Creating a Values-Based Summer Plan

Written by: Bailey Little, M.Ed.
Creating a Values-Based Summer Plan

One of the tenets of Acceptance and Commitment Therapy (ACT) is identifying your values, or the things that are most important to you, and taking action steps toward living out those values in your everyday life. With the semester coming to a close and summer break quickly approaching, many parents and teens are thinking about how to fill their time during the summer. Creating a summer plan that is centered on your teenager’s values can help make their summer feel rich, full, and meaningful!

So, how do we identify our values? I personally have clients walk through a values card sort activity in which we create cards listing many different values and sort them into piles identifying whether they are “Not very important to me” “Somewhat important to me” or “Very important to me.” Then clients choose their top 5 values from the “very important” pile. You can walk through this activity with your teen by finding a list of values online.

Some values your teen may identify could be things like “adventure” “fun” “family” “creativity” “connection” or “achievement.” Every person has different values in their top 5, and these values can also change over time. Encourage your teen to personalize their values list in order to make it more meaningful. It is also a great time to explore and discuss how your teen’s values list is similar to or differs from their brother or sister’s, or from yours.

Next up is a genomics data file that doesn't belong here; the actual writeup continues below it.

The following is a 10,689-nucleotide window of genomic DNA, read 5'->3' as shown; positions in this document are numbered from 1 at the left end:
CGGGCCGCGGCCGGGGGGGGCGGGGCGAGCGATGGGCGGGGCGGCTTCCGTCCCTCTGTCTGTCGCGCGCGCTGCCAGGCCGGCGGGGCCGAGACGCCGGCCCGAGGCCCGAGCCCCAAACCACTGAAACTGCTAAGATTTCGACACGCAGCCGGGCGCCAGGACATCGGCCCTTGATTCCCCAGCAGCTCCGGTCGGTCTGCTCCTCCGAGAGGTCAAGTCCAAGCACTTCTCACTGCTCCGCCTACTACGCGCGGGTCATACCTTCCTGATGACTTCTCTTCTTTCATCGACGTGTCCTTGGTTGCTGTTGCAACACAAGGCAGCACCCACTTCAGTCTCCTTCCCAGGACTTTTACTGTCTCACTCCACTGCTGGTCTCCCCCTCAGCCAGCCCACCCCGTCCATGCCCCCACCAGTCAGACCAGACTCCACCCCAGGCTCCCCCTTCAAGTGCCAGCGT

Once you have your teen’s top values, you can now work with them to incorporate those values into your summer schedule. For example, if your teen values connection, finding opportunities for them to connect with friends and family will help make their summer feel meaningful. If your teen values creativity, enrolling them in a summer art class will help make their summer rich. If your teen values rest, finding intentional periods of down time during a busy summer will help them feel fulfilled.

Inviting the entire family to build their summer schedule together gives your kids the opportunity to figure out how to incorporate each family member’s unique values for a summer the whole family will enjoy! It is also a great time to remind your kids and teens that not every aspect of a schedule can be built around our values, or to show them how certain activities may connect to their values in ways they may not have recognized at first. For instance, if your teen values fun, a summer job may be connected to that because they can earn money to spend on fun activities!

When we neglect our values, we often feel that something is missing. In summer break planning and in life, living out our values is the best way to live a rich, full, and meaningful life.